Dare to Ask: Marriage is big deal for Hispanics
By PHILLIP MILANO, The Times-Union
Why do Hispanic women have to be married before they are in their 30s?
K.C., Indianola, Miss.
In the eyes of many in the Hispanic culture, a woman without a man has less
Monica, 27, Hispanic, San Antonio
The men get this, too, but being a culture dominated by men, sowing wild oats
is seen as more permissible for us.
Carlos, Hispanic, Chicago
A Latina at age 15 will have a Quinceanera - a gigantic birthday party. This
is for the parents to advertise her as available for marriage. Being blond,
blue-eyed, bilingual and with my parents having a new Corvette sends infinite
messages to a Hispanic couple with a young lady they're eager to get out from
under their roof. On countless occasions, I have been approached by Latina
mothers asking me if I am looking for a wife.
Kyle M., 15, white, Texas
Marrying a young Hispanic woman is considered ideal. Hispanic men do not want
a woman with a lot of history.
George, 42, Hispanic, Colorado
Latinos are very family-oriented. Plus, Latin Americans don't necessarily
have the privilege of putting off marriage, parenthood and other social customs
until a later age to "find themselves."
Deborah, 46, Hispanic, Denver
"I'm surprised they gave a late date like 30. Really, if they're not married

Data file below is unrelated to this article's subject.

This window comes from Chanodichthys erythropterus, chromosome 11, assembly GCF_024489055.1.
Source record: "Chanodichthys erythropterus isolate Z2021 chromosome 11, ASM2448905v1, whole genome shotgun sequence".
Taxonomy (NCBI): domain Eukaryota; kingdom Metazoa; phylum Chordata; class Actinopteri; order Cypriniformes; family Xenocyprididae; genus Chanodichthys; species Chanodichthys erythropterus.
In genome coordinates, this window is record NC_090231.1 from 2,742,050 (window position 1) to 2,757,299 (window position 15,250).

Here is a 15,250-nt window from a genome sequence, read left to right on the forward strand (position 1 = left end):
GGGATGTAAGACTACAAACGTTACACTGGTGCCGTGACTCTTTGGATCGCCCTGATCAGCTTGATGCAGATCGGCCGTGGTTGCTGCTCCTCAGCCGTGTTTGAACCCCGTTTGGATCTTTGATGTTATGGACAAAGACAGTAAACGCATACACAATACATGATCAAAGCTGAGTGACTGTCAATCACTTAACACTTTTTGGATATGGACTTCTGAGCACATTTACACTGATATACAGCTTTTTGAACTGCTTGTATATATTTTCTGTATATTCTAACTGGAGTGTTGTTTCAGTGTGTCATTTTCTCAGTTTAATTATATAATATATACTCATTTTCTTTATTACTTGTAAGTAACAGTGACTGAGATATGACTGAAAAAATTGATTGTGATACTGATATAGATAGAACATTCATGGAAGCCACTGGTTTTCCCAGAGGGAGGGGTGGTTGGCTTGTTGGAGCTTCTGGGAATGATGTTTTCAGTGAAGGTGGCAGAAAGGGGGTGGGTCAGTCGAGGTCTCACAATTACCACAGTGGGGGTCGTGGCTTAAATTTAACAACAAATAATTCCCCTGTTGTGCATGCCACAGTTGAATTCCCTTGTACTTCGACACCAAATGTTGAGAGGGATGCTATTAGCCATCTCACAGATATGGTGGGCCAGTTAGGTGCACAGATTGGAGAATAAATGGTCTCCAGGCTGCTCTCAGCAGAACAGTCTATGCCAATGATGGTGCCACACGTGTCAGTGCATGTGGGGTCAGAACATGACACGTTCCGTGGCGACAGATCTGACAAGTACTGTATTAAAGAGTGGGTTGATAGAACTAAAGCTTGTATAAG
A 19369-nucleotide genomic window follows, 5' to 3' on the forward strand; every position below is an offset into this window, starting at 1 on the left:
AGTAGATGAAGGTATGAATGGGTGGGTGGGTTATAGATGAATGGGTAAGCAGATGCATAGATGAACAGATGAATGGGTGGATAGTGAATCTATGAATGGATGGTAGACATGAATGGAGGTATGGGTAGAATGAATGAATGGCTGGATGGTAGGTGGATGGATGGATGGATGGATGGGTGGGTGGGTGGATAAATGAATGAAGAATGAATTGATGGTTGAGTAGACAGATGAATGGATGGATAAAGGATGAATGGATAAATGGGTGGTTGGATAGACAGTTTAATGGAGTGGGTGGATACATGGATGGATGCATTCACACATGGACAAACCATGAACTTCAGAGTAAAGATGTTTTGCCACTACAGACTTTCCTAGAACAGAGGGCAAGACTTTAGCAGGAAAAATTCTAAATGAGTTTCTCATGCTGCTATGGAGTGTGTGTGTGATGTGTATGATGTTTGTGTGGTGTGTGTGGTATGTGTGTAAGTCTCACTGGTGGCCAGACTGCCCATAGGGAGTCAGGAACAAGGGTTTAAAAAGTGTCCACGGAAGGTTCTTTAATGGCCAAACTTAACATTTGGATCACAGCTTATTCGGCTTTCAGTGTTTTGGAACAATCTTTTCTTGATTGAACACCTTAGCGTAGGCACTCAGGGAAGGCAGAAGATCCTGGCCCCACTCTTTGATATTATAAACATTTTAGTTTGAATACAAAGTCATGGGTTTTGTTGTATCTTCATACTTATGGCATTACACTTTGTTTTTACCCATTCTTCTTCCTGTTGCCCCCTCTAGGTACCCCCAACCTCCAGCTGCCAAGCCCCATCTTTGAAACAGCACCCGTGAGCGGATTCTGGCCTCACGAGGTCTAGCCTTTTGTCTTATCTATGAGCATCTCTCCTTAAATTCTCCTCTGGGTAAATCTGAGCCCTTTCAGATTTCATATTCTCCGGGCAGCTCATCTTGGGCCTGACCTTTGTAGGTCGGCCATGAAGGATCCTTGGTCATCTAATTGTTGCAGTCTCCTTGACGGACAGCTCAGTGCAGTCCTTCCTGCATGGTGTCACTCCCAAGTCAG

by 25, it's like what's the deal here?" said Kim Lloyd, a Washington State
University sociology professor and expert on the Hispanic family.
Early marriage and child-birth are common among Hispanic cultures. A 2002
Centers for Disease Control report found that 13 percent of U.S. Hispanic women
were married by age 18, compared to 8 percent of white women and 5 percent of
black women. And Hispanic girls ages 10 to 14 had birth rates of 1.4 per 1,000
in 2002 - twice the rate of the overall age group, yet still a drop from 2.4 per
1,000 in 1990.
Many surveys show that Hispanic women list being married and having a family
as the most important things in their lives, Lloyd said, while white or
African-American women are more likely to put personal happiness or job
"It's a bigger focus on family and traditional views of gender roles. Men
bring home the bacon, the woman has greater say in raising the children."
Catholicism, the dominant faith among many Hispanics, plays a large role,
emphasizing marriage and family, she said.
One new finding by Lloyd: First-generation Hispanics are more likely to
aspire to marriage than second-generation, who are assimilating to Anglo views -
but the third generation is behaving more like the first, getting married
"Even in my classes, the Latinas say they get a lot of pressure from their
parents like 'Why are you wasting time in college?' They fight it, but a lot of
them drop out."
Phillip Milano, author of I Can't Believe You Asked That! (Perigee),
moderates cross-cultural dialogue at Y? The National Forum on People's
Differences. Visit www.yforum.com to submit questions and answers, or mail to
Phillip Milano, c/o The Florida Times-Union, P.O. Box 1949, Jacksonville, FL
32231. Include contact information. For Dare to Ask podcasts, go to
Jacksonville.com keyword: milano.